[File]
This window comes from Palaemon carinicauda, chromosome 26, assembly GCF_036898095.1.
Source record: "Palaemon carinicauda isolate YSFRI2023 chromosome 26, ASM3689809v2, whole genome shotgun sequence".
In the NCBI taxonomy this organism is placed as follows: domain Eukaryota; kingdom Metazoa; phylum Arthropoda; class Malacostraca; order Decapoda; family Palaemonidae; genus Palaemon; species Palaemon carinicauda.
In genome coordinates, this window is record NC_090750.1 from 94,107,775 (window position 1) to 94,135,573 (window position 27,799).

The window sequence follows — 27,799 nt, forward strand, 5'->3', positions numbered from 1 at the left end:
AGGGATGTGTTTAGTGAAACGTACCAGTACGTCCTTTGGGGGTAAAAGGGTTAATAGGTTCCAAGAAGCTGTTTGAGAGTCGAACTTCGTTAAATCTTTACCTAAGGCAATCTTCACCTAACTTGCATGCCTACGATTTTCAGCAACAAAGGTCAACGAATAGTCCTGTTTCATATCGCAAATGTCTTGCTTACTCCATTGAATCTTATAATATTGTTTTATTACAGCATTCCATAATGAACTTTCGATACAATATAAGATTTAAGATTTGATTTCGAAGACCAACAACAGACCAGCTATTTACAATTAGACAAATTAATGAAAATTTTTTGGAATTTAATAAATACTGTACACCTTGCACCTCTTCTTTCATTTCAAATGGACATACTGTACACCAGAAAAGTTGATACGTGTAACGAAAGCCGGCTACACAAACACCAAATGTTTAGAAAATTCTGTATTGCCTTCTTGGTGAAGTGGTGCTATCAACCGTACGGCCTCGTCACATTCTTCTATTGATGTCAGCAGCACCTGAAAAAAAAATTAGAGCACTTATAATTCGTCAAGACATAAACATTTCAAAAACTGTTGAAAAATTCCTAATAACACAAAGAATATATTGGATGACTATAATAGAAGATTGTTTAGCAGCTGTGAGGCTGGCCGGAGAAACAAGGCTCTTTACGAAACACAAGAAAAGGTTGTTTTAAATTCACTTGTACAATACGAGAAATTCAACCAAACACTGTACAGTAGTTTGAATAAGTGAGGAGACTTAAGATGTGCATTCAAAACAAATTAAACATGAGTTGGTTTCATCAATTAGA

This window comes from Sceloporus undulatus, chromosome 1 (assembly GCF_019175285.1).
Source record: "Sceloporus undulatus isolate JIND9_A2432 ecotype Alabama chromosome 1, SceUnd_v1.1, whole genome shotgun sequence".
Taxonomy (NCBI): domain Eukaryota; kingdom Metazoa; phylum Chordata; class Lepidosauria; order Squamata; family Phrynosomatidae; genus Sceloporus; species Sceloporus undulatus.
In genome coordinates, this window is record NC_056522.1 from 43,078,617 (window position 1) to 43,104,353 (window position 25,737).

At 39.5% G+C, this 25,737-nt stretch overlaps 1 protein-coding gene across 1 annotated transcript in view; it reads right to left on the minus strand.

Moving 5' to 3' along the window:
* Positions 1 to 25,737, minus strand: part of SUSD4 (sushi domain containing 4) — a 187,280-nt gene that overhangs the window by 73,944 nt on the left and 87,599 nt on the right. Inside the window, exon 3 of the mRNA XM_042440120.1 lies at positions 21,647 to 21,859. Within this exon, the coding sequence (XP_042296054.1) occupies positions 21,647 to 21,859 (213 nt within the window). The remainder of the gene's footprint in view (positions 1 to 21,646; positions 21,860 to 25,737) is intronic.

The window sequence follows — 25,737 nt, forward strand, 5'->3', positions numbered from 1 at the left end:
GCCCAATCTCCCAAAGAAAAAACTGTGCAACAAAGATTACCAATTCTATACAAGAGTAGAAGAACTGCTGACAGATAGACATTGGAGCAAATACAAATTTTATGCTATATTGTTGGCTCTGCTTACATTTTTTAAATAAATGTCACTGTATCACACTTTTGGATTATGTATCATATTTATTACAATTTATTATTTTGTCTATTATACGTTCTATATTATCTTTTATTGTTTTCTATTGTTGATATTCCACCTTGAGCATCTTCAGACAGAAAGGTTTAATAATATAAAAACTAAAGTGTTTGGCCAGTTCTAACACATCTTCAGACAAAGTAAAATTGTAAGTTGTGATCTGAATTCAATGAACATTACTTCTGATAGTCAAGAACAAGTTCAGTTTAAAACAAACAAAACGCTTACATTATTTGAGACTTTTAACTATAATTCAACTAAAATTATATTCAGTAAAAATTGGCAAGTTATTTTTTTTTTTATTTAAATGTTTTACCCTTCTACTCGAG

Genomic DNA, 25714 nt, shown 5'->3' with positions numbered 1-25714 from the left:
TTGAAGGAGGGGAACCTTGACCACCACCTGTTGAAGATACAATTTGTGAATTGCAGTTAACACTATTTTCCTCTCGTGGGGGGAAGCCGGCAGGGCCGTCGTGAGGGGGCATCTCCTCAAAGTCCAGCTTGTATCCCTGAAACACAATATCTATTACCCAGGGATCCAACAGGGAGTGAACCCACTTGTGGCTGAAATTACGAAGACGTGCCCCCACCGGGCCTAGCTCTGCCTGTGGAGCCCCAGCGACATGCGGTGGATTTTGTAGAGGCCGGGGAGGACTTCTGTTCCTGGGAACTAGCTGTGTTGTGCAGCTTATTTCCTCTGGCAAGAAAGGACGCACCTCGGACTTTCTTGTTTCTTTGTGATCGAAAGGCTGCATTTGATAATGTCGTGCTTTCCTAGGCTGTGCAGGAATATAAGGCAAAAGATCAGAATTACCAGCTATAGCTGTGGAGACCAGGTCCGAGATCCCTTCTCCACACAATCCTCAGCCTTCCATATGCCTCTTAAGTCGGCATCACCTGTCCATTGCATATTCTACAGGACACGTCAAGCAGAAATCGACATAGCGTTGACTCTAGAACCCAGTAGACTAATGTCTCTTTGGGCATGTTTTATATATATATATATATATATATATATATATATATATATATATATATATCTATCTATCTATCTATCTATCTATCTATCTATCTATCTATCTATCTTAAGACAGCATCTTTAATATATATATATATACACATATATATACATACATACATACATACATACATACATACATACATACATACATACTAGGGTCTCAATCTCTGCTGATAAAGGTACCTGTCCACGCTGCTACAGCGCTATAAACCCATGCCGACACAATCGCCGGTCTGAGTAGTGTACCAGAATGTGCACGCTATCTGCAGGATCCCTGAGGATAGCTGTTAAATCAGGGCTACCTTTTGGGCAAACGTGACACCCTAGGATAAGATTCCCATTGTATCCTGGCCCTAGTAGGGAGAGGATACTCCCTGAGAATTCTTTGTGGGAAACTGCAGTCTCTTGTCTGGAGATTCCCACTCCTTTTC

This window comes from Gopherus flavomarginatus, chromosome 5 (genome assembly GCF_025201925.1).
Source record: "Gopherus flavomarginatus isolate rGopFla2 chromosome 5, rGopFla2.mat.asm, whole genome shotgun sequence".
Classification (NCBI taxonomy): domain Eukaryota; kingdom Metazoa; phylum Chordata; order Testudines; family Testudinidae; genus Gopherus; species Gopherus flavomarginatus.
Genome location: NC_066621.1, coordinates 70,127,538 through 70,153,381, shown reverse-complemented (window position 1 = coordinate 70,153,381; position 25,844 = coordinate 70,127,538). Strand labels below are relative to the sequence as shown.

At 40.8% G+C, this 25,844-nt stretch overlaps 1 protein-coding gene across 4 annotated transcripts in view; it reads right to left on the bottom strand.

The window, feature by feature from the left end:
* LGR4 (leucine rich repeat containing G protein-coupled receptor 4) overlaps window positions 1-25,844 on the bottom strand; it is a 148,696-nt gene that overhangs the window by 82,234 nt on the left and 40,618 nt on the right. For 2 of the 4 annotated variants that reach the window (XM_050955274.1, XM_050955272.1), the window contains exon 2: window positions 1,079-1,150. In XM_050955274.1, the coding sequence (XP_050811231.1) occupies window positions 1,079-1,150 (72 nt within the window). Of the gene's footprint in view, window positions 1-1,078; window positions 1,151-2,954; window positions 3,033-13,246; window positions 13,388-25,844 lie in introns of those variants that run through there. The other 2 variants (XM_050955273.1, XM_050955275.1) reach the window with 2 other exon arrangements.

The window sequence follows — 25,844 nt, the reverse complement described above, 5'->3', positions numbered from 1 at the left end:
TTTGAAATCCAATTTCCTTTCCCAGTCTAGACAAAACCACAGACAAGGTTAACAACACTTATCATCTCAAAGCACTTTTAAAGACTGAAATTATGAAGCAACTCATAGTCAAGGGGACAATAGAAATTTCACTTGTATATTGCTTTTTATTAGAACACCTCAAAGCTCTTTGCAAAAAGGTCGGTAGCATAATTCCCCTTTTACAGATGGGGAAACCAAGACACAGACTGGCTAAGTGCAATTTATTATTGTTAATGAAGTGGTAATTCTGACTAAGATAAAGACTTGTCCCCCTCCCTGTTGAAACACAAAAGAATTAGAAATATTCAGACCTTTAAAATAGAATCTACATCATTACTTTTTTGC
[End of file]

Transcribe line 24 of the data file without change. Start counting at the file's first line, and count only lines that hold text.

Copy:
* LGR4 (leucine rich repeat containing G protein-coupled receptor 4) overlaps window positions 1-25,844 on the bottom strand; it is a 148,696-nt gene that overhangs the window by 82,234 nt on the left and 40,618 nt on the right. For 2 of the 4 annotated variants that reach the window (XM_050955274.1, XM_050955272.1), the window contains exon 2: window positions 1,079-1,150. In XM_050955274.1, the coding sequence (XP_050811231.1) occupies window positions 1,079-1,150 (72 nt within the window). Of the gene's footprint in view, window positions 1-1,078; window positions 1,151-2,954; window positions 3,033-13,246; window positions 13,388-25,844 lie in introns of those variants that run through there. The other 2 variants (XM_050955273.1, XM_050955275.1) reach the window with 2 other exon arrangements.